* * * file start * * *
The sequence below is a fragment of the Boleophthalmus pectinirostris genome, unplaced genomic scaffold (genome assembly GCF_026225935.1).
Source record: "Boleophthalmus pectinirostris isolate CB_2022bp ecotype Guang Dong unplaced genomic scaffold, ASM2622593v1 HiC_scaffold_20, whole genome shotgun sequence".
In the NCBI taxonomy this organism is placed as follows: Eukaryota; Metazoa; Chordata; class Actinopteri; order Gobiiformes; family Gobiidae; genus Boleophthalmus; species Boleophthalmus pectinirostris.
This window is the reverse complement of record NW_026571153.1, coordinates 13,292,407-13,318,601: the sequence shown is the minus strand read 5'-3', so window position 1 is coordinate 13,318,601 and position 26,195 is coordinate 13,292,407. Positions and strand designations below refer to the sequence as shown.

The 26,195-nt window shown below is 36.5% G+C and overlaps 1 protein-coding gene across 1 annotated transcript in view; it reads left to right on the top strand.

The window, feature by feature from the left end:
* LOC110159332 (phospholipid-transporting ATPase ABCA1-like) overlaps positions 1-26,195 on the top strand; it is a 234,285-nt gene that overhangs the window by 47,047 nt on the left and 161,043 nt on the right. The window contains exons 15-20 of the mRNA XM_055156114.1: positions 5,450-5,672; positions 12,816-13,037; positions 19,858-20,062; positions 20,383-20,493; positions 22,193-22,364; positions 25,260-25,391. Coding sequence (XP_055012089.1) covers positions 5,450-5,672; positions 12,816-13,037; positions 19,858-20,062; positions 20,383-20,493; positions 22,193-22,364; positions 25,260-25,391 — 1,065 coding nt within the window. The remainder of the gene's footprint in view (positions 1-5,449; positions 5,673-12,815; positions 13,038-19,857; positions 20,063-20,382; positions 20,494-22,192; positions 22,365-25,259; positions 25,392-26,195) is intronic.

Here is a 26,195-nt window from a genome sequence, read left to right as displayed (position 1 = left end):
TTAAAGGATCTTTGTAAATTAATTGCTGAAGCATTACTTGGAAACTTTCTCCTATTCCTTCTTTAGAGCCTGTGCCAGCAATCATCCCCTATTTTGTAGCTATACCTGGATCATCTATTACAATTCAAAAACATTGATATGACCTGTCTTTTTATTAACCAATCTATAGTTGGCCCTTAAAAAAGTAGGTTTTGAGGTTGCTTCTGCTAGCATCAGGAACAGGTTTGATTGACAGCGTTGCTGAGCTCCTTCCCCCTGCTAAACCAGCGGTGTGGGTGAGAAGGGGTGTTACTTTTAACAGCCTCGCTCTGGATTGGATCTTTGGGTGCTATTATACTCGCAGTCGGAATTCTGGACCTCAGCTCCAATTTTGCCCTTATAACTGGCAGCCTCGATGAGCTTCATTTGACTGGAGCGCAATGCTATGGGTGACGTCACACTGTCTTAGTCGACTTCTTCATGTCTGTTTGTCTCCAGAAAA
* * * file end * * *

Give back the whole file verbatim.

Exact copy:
The sequence below is a fragment of the Boleophthalmus pectinirostris genome, unplaced genomic scaffold (genome assembly GCF_026225935.1).
Source record: "Boleophthalmus pectinirostris isolate CB_2022bp ecotype Guang Dong unplaced genomic scaffold, ASM2622593v1 HiC_scaffold_20, whole genome shotgun sequence".
In the NCBI taxonomy this organism is placed as follows: Eukaryota; Metazoa; Chordata; class Actinopteri; order Gobiiformes; family Gobiidae; genus Boleophthalmus; species Boleophthalmus pectinirostris.
This window is the reverse complement of record NW_026571153.1, coordinates 13,292,407-13,318,601: the sequence shown is the minus strand read 5'-3', so window position 1 is coordinate 13,318,601 and position 26,195 is coordinate 13,292,407. Positions and strand designations below refer to the sequence as shown.

The 26,195-nt window shown below is 36.5% G+C and overlaps 1 protein-coding gene across 1 annotated transcript in view; it reads left to right on the top strand.

The window, feature by feature from the left end:
* LOC110159332 (phospholipid-transporting ATPase ABCA1-like) overlaps positions 1-26,195 on the top strand; it is a 234,285-nt gene that overhangs the window by 47,047 nt on the left and 161,043 nt on the right. The window contains exons 15-20 of the mRNA XM_055156114.1: positions 5,450-5,672; positions 12,816-13,037; positions 19,858-20,062; positions 20,383-20,493; positions 22,193-22,364; positions 25,260-25,391. Coding sequence (XP_055012089.1) covers positions 5,450-5,672; positions 12,816-13,037; positions 19,858-20,062; positions 20,383-20,493; positions 22,193-22,364; positions 25,260-25,391 — 1,065 coding nt within the window. The remainder of the gene's footprint in view (positions 1-5,449; positions 5,673-12,815; positions 13,038-19,857; positions 20,063-20,382; positions 20,494-22,192; positions 22,365-25,259; positions 25,392-26,195) is intronic.

Here is a 26,195-nt window from a genome sequence, read left to right as displayed (position 1 = left end):
TTAAAGGATCTTTGTAAATTAATTGCTGAAGCATTACTTGGAAACTTTCTCCTATTCCTTCTTTAGAGCCTGTGCCAGCAATCATCCCCTATTTTGTAGCTATACCTGGATCATCTATTACAATTCAAAAACATTGATATGACCTGTCTTTTTATTAACCAATCTATAGTTGGCCCTTAAAAAAGTAGGTTTTGAGGTTGCTTCTGCTAGCATCAGGAACAGGTTTGATTGACAGCGTTGCTGAGCTCCTTCCCCCTGCTAAACCAGCGGTGTGGGTGAGAAGGGGTGTTACTTTTAACAGCCTCGCTCTGGATTGGATCTTTGGGTGCTATTATACTCGCAGTCGGAATTCTGGACCTCAGCTCCAATTTTGCCCTTATAACTGGCAGCCTCGATGAGCTTCATTTGACTGGAGCGCAATGCTATGGGTGACGTCACACTGTCTTAGTCGACTTCTTCATGTCTGTTTGTCTCCAGAAAA